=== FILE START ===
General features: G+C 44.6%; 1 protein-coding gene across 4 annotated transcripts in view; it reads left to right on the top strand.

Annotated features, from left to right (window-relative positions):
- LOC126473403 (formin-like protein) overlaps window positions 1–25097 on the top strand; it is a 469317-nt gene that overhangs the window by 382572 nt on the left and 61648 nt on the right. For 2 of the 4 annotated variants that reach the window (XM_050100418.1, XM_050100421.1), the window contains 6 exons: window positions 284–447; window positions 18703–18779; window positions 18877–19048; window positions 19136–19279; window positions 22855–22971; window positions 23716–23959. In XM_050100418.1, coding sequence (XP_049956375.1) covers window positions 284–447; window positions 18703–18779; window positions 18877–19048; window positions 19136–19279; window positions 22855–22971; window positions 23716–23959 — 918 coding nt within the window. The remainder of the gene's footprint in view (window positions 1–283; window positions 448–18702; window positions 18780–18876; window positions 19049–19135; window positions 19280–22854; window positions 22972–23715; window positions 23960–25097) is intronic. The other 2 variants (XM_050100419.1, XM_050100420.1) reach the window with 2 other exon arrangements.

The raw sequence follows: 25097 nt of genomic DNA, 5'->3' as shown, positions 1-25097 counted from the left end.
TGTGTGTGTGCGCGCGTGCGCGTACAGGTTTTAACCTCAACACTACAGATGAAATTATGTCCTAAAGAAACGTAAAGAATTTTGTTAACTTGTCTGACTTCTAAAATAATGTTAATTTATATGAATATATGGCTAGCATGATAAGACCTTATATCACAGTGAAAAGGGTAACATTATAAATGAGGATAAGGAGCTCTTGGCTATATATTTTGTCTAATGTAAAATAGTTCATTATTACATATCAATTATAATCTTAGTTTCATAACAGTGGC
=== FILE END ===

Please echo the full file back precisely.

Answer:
General features: G+C 44.6%; 1 protein-coding gene across 4 annotated transcripts in view; it reads left to right on the top strand.

Annotated features, from left to right (window-relative positions):
- LOC126473403 (formin-like protein) overlaps window positions 1–25097 on the top strand; it is a 469317-nt gene that overhangs the window by 382572 nt on the left and 61648 nt on the right. For 2 of the 4 annotated variants that reach the window (XM_050100418.1, XM_050100421.1), the window contains 6 exons: window positions 284–447; window positions 18703–18779; window positions 18877–19048; window positions 19136–19279; window positions 22855–22971; window positions 23716–23959. In XM_050100418.1, coding sequence (XP_049956375.1) covers window positions 284–447; window positions 18703–18779; window positions 18877–19048; window positions 19136–19279; window positions 22855–22971; window positions 23716–23959 — 918 coding nt within the window. The remainder of the gene's footprint in view (window positions 1–283; window positions 448–18702; window positions 18780–18876; window positions 19049–19135; window positions 19280–22854; window positions 22972–23715; window positions 23960–25097) is intronic. The other 2 variants (XM_050100419.1, XM_050100420.1) reach the window with 2 other exon arrangements.

The raw sequence follows: 25097 nt of genomic DNA, 5'->3' as shown, positions 1-25097 counted from the left end.
TGTGTGTGTGCGCGCGTGCGCGTACAGGTTTTAACCTCAACACTACAGATGAAATTATGTCCTAAAGAAACGTAAAGAATTTTGTTAACTTGTCTGACTTCTAAAATAATGTTAATTTATATGAATATATGGCTAGCATGATAAGACCTTATATCACAGTGAAAAGGGTAACATTATAAATGAGGATAAGGAGCTCTTGGCTATATATTTTGTCTAATGTAAAATAGTTCATTATTACATATCAATTATAATCTTAGTTTCATAACAGTGGC